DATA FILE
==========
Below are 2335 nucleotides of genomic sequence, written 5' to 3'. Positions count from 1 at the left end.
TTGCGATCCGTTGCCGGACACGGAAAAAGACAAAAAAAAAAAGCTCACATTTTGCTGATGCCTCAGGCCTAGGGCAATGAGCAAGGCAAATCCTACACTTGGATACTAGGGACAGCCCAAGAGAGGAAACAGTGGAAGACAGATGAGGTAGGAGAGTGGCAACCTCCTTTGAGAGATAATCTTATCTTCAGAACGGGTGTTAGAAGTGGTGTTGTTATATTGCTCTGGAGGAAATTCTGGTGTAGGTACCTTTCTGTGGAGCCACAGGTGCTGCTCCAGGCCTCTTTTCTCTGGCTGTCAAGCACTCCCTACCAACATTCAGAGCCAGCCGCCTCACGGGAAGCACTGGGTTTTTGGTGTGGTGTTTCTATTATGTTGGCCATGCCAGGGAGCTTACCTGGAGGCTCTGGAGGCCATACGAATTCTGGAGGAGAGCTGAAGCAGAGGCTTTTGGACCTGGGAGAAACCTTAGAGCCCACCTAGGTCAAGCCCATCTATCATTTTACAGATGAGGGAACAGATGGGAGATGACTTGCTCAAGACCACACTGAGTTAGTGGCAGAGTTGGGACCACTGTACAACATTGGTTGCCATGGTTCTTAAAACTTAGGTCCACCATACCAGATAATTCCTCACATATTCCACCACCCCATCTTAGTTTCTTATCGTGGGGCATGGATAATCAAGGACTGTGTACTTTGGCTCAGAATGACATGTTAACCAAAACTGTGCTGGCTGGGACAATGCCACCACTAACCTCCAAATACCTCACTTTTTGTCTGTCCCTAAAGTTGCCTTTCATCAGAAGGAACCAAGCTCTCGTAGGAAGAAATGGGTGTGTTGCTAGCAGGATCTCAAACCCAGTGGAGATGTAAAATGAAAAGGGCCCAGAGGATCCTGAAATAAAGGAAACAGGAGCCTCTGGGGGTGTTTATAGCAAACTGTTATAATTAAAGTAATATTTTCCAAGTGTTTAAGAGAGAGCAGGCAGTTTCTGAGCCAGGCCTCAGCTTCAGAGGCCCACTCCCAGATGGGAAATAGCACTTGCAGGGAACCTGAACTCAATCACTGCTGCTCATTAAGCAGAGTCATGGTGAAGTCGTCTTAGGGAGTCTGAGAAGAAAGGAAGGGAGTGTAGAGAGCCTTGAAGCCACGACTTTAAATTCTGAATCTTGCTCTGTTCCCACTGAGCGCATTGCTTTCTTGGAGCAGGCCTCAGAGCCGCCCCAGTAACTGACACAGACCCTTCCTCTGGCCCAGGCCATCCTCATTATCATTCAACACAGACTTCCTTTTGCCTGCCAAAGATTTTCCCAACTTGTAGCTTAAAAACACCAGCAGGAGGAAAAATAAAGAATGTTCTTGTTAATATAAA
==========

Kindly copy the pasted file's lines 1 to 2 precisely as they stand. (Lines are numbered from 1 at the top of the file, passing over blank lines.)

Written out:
Below are 2335 nucleotides of genomic sequence, written 5' to 3'. Positions count from 1 at the left end.
TTGCGATCCGTTGCCGGACACGGAAAAAGACAAAAAAAAAAAGCTCACATTTTGCTGATGCCTCAGGCCTAGGGCAATGAGCAAGGCAAATCCTACACTTGGATACTAGGGACAGCCCAAGAGAGGAAACAGTGGAAGACAGATGAGGTAGGAGAGTGGCAACCTCCTTTGAGAGATAATCTTATCTTCAGAACGGGTGTTAGAAGTGGTGTTGTTATATTGCTCTGGAGGAAATTCTGGTGTAGGTACCTTTCTGTGGAGCCACAGGTGCTGCTCCAGGCCTCTTTTCTCTGGCTGTCAAGCACTCCCTACCAACATTCAGAGCCAGCCGCCTCACGGGAAGCACTGGGTTTTTGGTGTGGTGTTTCTATTATGTTGGCCATGCCAGGGAGCTTACCTGGAGGCTCTGGAGGCCATACGAATTCTGGAGGAGAGCTGAAGCAGAGGCTTTTGGACCTGGGAGAAACCTTAGAGCCCACCTAGGTCAAGCCCATCTATCATTTTACAGATGAGGGAACAGATGGGAGATGACTTGCTCAAGACCACACTGAGTTAGTGGCAGAGTTGGGACCACTGTACAACATTGGTTGCCATGGTTCTTAAAACTTAGGTCCACCATACCAGATAATTCCTCACATATTCCACCACCCCATCTTAGTTTCTTATCGTGGGGCATGGATAATCAAGGACTGTGTACTTTGGCTCAGAATGACATGTTAACCAAAACTGTGCTGGCTGGGACAATGCCACCACTAACCTCCAAATACCTCACTTTTTGTCTGTCCCTAAAGTTGCCTTTCATCAGAAGGAACCAAGCTCTCGTAGGAAGAAATGGGTGTGTTGCTAGCAGGATCTCAAACCCAGTGGAGATGTAAAATGAAAAGGGCCCAGAGGATCCTGAAATAAAGGAAACAGGAGCCTCTGGGGGTGTTTATAGCAAACTGTTATAATTAAAGTAATATTTTCCAAGTGTTTAAGAGAGAGCAGGCAGTTTCTGAGCCAGGCCTCAGCTTCAGAGGCCCACTCCCAGATGGGAAATAGCACTTGCAGGGAACCTGAACTCAATCACTGCTGCTCATTAAGCAGAGTCATGGTGAAGTCGTCTTAGGGAGTCTGAGAAGAAAGGAAGGGAGTGTAGAGAGCCTTGAAGCCACGACTTTAAATTCTGAATCTTGCTCTGTTCCCACTGAGCGCATTGCTTTCTTGGAGCAGGCCTCAGAGCCGCCCCAGTAACTGACACAGACCCTTCCTCTGGCCCAGGCCATCCTCATTATCATTCAACACAGACTTCCTTTTGCCTGCCAAAGATTTTCCCAACTTGTAGCTTAAAAACACCAGCAGGAGGAAAAATAAAGAATGTTCTTGTTAATATAAA